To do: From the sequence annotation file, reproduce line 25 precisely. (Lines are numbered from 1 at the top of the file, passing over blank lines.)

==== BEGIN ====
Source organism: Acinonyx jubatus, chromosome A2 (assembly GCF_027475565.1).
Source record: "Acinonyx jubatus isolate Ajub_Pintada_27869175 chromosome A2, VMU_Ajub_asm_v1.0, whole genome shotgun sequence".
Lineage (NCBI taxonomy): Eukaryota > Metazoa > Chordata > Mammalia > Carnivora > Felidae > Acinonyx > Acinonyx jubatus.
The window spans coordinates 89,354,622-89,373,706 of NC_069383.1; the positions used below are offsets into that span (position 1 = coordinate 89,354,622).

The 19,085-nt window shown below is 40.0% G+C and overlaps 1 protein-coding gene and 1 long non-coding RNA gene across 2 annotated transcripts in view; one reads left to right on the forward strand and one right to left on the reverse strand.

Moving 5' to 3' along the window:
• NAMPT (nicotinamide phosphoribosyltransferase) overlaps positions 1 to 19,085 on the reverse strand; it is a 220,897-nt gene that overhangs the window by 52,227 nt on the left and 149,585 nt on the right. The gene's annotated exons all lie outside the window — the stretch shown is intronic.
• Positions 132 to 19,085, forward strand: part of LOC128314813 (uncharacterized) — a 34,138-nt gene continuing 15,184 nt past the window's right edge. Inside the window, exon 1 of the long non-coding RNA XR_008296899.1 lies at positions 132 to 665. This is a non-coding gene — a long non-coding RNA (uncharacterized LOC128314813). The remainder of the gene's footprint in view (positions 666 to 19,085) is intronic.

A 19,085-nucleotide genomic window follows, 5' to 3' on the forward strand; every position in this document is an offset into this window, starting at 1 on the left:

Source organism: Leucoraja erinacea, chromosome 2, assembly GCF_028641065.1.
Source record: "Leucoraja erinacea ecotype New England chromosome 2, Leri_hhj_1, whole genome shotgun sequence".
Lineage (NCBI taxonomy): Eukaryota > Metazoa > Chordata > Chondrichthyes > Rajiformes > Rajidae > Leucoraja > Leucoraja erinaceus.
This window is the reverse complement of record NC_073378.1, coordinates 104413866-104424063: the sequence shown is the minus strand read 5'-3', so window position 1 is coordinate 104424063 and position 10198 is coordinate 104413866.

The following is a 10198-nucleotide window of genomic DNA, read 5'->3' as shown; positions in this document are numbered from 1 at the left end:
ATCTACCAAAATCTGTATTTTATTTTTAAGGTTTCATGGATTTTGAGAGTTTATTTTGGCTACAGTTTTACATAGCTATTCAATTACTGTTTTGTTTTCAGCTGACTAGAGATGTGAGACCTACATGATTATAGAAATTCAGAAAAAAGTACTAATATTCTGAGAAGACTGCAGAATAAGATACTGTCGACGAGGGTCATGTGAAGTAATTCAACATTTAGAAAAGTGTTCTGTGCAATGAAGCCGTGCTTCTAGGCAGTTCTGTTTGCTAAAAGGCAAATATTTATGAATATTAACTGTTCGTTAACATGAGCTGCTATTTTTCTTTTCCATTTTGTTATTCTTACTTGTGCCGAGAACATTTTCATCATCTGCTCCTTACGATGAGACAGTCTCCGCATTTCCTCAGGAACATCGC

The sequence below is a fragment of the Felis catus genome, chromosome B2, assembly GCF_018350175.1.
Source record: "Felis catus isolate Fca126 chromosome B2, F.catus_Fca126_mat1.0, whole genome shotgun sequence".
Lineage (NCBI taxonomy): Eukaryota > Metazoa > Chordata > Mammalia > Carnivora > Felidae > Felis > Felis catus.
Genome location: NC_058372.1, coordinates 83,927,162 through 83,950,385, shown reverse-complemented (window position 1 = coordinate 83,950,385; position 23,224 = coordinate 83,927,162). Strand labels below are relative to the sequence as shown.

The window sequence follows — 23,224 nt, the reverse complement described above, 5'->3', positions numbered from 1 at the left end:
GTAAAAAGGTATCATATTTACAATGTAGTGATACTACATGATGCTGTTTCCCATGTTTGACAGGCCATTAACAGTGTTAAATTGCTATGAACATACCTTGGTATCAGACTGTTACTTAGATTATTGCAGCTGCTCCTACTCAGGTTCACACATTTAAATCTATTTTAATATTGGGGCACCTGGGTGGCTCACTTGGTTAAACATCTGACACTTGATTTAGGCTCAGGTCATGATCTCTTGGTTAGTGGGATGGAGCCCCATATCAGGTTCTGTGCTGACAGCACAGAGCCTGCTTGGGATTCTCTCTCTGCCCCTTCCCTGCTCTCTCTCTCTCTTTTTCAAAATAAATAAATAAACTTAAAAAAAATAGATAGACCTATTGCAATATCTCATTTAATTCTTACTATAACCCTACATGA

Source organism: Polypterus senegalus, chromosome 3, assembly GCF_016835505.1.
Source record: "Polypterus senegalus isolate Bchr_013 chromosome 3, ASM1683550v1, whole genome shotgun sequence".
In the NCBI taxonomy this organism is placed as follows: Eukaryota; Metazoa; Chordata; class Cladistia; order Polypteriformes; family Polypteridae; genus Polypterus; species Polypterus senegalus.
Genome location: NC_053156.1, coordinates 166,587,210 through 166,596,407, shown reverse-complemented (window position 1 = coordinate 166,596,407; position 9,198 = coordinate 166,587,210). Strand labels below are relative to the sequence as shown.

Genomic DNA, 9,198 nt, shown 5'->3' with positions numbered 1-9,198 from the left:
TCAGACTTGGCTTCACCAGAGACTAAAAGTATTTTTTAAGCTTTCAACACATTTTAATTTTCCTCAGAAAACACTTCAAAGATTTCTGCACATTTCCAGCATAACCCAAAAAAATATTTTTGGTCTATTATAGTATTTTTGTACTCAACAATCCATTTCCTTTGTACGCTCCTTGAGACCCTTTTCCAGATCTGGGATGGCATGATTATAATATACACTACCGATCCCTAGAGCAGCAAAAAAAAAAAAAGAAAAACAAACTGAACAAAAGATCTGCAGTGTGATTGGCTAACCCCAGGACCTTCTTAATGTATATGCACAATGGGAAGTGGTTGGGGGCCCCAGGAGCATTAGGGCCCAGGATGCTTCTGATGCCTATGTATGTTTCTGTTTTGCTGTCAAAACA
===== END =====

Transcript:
Genome location: NC_053156.1, coordinates 166,587,210 through 166,596,407, shown reverse-complemented (window position 1 = coordinate 166,596,407; position 9,198 = coordinate 166,587,210). Strand labels below are relative to the sequence as shown.